Gentle Night Weaning
There often comes a time when a breastfeeding mother feels that, although she still loves to breastfeed, the night feeds are becoming increasingly tiresome.
This mother may wish for longer blocks of sleep, or simply to cuddle her little one close without them needing a breastfeed to go back to sleep.
It is at this time that mothers may consider night weaning.
So what do families need to know about night weaning?
When is the best time to do it?
And will it lead to more sleep for mother and child?
What is night weaning?
Night weaning is the process of stopping or limiting overnight breastfeeds. In this context, it is a process started by the mother, as opposed to waiting for their child to stop night feeds on their own.
When is the earliest time I can gently night wean?
Many babies continue to require nighttime breastfeeds throughout their first year, and into their second year.
In order for the process to be as gentle as possible, it is ideal to wait until a time when your child has the mental cognition to understand the process. This enables the mother to talk to her child about what is going to happen, and to explain that breastfeeding is a daytime activity, and nighttime is for sleeping and cuddling.
How is night weaning different to sleep training?
The intention behind night weaning should never be to encourage your toddler to sleep through the night, or even for longer blocks at night. This process is about moving away from night time breastfeeding, not from removing comfort or to enforce self-settling.
Although you may not be offering feeds anymore, it is imperative that you still offer full comfort to your toddler during the night when they wake. This can be an arduous process emotionally for your toddler, and they need to be supported through it by loving arms.
Isn’t it only gentle if the toddler decides when they wean?
No. Breastfeeding a toddler is a relationship. Both mother and toddler’s feelings around feeding are equally important. If mother feels ready to move away from breastfeeding at this stage, that is okay.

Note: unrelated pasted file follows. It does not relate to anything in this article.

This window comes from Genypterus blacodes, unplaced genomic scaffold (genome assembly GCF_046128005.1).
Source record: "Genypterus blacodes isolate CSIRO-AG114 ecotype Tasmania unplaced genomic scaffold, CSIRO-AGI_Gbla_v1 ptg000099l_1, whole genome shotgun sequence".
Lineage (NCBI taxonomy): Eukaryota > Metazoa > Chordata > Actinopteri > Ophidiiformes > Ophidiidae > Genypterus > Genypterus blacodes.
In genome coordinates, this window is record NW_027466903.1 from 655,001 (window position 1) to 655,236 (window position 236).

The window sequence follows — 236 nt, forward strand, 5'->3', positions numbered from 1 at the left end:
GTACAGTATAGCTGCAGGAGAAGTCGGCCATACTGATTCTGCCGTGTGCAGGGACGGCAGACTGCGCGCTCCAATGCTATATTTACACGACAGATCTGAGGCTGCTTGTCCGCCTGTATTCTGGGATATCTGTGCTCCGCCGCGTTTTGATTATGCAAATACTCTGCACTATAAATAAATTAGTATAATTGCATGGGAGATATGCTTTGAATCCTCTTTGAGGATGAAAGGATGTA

If my baby is eating lots of solid food, is this a sign that they are ready for night weaning?
Not necessarily. Keep in mind that breastfeeding provides babies with more than just food and especially at night it is used for comfort and to help them feel safe and connected to their mother.
If I night wean, will my baby or toddler start to eat more solid food?
There is no evidence that night weaning will lead to a greater intake of solid food.
Is it okay to continue to bed-share or co-sleep while I night wean?
Yes. This process is often easier when mother is close to her toddler at night so she can offer as much comfort in other ways that the child needs.
I feel like I am ready to night wean. How should I begin this process?
The first step in night weaning is to talk to your toddler about what is going to happen. Use simple language that they can understand. For example: “Mummy is very tired and she needs to sleep at night."
The next step is to establish some boundaries around breastfeeds during the day. This can mean encouraging your toddler to wait to breastfeed at certain times, such as when you are trying to leave the house, or if you are about to have a meal. Giving your toddler a timeline can help, so they know exactly when they can have milk next.
If your toddler gets used to you putting up boundaries during the day with breastfeeds, then they will be used to this process when you put up boundaries during the night.
Another option is to limit the time your toddler can stay at the breast during the day. You can count to five, or ten, etc. Then when you stop counting, encourage your toddler to come off the breast and distract them with a different activity.
Finally, moving away from breastfeeding to sleep may be useful in some situations. For more information on how to do this, click here
What is the next step in gentle night weaning?
Once the above is established, you can move forward with night weaning.
It is important to note that not all approaches will suit all toddlers, and temperament of your child should be taken into consideration.
It is also important for the mother to consider her own needs and emotions around weaning.
If you would like to organise a consultation to discuss the best options for night weaning your toddler, with all the above taken into consideration, click here.
Finally, once night weaning is complete, will my toddler sleep for longer blocks?
Not necessarily. Although there is no formal research on this, many parents report that their toddlers do sleep for longer blocks after night weaning, though many report just as many wake-ups.
As mentioned above, we should not use night weaning as a strategy to encourage toddlers to sleep for longer.
For more information on night weaning, or to organise a consultation to discuss how to approach weaning your toddler, click here.
Georgina Dowden is a mother, midwife, and lactation consultant (IBCLC).
In her day to day life, she looks after her two beautiful children and also supports other families on their parenting journey.
If you would like to get in touch sleep/settling support, click here:
Home visits for breastfeeding support available if you live in the Northern Rivers of NSW.